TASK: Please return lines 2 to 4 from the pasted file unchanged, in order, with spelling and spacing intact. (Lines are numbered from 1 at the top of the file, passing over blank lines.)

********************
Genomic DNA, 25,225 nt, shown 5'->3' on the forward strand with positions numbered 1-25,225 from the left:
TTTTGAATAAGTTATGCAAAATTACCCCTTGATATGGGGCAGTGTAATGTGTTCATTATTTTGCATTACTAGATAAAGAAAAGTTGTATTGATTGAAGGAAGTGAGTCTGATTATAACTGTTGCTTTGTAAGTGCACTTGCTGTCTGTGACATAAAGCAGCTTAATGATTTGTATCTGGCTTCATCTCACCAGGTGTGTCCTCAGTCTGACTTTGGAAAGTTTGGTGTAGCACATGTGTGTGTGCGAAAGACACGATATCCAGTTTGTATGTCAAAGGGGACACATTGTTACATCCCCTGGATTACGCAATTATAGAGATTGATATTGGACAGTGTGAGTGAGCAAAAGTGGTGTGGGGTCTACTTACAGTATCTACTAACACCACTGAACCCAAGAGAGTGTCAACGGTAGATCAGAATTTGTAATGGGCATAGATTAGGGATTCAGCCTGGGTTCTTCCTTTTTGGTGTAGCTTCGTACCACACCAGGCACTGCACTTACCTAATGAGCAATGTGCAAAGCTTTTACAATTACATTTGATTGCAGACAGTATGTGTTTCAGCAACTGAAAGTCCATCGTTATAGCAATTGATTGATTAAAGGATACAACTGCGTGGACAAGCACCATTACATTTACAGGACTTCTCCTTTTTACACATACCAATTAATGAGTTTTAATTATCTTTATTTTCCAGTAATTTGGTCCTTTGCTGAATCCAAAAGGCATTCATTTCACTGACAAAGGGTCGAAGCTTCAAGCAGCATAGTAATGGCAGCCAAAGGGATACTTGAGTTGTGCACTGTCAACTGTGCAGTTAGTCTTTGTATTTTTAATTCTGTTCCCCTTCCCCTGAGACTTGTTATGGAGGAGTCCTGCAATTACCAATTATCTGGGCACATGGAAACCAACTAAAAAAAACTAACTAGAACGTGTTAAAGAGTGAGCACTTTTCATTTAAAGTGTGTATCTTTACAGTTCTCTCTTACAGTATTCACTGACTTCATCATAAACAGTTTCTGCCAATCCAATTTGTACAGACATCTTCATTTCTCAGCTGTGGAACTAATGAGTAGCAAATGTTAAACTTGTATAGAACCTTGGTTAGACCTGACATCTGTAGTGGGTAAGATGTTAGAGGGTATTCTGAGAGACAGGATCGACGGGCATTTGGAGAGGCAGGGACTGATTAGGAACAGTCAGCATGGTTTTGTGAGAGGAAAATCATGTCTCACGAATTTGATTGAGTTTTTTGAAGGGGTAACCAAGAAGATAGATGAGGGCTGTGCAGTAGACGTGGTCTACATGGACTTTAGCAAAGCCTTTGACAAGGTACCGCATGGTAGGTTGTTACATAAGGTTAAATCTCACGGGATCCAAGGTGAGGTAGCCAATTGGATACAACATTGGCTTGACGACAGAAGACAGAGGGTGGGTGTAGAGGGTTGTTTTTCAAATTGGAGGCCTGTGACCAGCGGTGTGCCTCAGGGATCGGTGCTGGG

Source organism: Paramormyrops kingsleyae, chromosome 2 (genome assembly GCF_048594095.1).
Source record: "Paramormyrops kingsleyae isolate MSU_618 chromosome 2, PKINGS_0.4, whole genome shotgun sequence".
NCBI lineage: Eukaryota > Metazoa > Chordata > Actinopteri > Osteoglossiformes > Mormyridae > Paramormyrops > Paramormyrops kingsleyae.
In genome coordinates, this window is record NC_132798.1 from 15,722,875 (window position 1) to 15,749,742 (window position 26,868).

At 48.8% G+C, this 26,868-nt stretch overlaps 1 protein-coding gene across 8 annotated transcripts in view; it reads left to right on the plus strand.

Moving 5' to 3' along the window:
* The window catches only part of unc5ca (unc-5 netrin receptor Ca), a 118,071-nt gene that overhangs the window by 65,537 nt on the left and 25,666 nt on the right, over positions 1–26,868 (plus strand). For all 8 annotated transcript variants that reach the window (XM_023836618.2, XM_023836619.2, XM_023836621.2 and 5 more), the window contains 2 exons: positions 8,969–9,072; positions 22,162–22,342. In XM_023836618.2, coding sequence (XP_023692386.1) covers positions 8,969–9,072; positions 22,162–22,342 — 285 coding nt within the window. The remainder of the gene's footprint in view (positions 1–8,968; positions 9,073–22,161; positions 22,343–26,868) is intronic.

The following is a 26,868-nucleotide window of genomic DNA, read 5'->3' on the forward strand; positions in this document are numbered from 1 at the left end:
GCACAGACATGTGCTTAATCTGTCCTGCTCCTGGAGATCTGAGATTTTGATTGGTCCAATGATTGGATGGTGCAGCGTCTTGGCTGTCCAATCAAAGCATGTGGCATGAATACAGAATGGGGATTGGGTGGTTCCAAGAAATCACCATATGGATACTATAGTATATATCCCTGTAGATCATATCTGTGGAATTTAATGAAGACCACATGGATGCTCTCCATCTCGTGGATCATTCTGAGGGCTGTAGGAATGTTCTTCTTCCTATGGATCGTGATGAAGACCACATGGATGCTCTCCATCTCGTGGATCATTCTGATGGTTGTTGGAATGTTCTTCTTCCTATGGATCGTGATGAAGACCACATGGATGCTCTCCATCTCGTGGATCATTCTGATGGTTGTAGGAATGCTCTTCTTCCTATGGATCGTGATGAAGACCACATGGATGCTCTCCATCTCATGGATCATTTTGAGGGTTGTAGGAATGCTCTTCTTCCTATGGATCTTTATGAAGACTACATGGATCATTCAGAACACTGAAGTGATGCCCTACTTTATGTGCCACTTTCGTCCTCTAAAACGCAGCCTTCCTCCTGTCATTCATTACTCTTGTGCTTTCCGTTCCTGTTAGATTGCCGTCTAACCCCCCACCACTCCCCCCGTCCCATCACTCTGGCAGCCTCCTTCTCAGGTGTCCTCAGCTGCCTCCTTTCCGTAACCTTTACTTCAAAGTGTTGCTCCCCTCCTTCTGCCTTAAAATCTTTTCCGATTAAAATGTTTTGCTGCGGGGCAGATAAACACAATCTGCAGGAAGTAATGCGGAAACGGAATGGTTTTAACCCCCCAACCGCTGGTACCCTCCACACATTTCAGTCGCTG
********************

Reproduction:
TTTTGAATAAGTTATGCAAAATTACCCCTTGATATGGGGCAGTGTAATGTGTTCATTATTTTGCATTACTAGATAAAGAAAAGTTGTATTGATTGAAGGAAGTGAGTCTGATTATAACTGTTGCTTTGTAAGTGCACTTGCTGTCTGTGACATAAAGCAGCTTAATGATTTGTATCTGGCTTCATCTCACCAGGTGTGTCCTCAGTCTGACTTTGGAAAGTTTGGTGTAGCACATGTGTGTGTGCGAAAGACACGATATCCAGTTTGTATGTCAAAGGGGACACATTGTTACATCCCCTGGATTACGCAATTATAGAGATTGATATTGGACAGTGTGAGTGAGCAAAAGTGGTGTGGGGTCTACTTACAGTATCTACTAACACCACTGAACCCAAGAGAGTGTCAACGGTAGATCAGAATTTGTAATGGGCATAGATTAGGGATTCAGCCTGGGTTCTTCCTTTTTGGTGTAGCTTCGTACCACACCAGGCACTGCACTTACCTAATGAGCAATGTGCAAAGCTTTTACAATTACATTTGATTGCAGACAGTATGTGTTTCAGCAACTGAAAGTCCATCGTTATAGCAATTGATTGATTAAAGGATACAACTGCGTGGACAAGCACCATTACATTTACAGGACTTCTCCTTTTTACACATACCAATTAATGAGTTTTAATTATCTTTATTTTCCAGTAATTTGGTCCTTTGCTGAATCCAAAAGGCATTCATTTCACTGACAAAGGGTCGAAGCTTCAAGCAGCATAGTAATGGCAGCCAAAGGGATACTTGAGTTGTGCACTGTCAACTGTGCAGTTAGTCTTTGTATTTTTAATTCTGTTCCCCTTCCCCTGAGACTTGTTATGGAGGAGTCCTGCAATTACCAATTATCTGGGCACATGGAAACCAACTAAAAAAAACTAACTAGAACGTGTTAAAGAGTGAGCACTTTTCATTTAAAGTGTGTATCTTTACAGTTCTCTCTTACAGTATTCACTGACTTCATCATAAACAGTTTCTGCCAATCCAATTTGTACAGACATCTTCATTTCTCAGCTGTGGAACTAATGAGTAGCAAATGTTAAACTTGTATAGAACCTTGGTTAGACCTGACATCTGTAGTGGGTAAGATGTTAGAGGGTATTCTGAGAGACAGGATCGACGGGCATTTGGAGAGGCAGGGACTGATTAGGAACAGTCAGCATGGTTTTGTGAGAGGAAAATCATGTCTCACGAATTTGATTGAGTTTTTTGAAGGGGTAACCAAGAAGATAGATGAGGGCTGTGCAGTAGACGTGGTCTACATGGACTTTAGCAAAGCCTTTGACAAGGTACCGCATGGTAGGTTGTTACATAAGGTTAAATCTCACGGGATCCAAGGTGAGGTAGCCAATTGGATACAACATTGGCTTGACGACAGAAGACAGAGGGTGGGTGTAGAGGGTTGTTTTTCAAATTGGAGGCCTGTGACCAGCGGTGTGCCTCAGGGATCGGTGCTGGG

Source organism: Paramormyrops kingsleyae, chromosome 2 (genome assembly GCF_048594095.1).
Source record: "Paramormyrops kingsleyae isolate MSU_618 chromosome 2, PKINGS_0.4, whole genome shotgun sequence".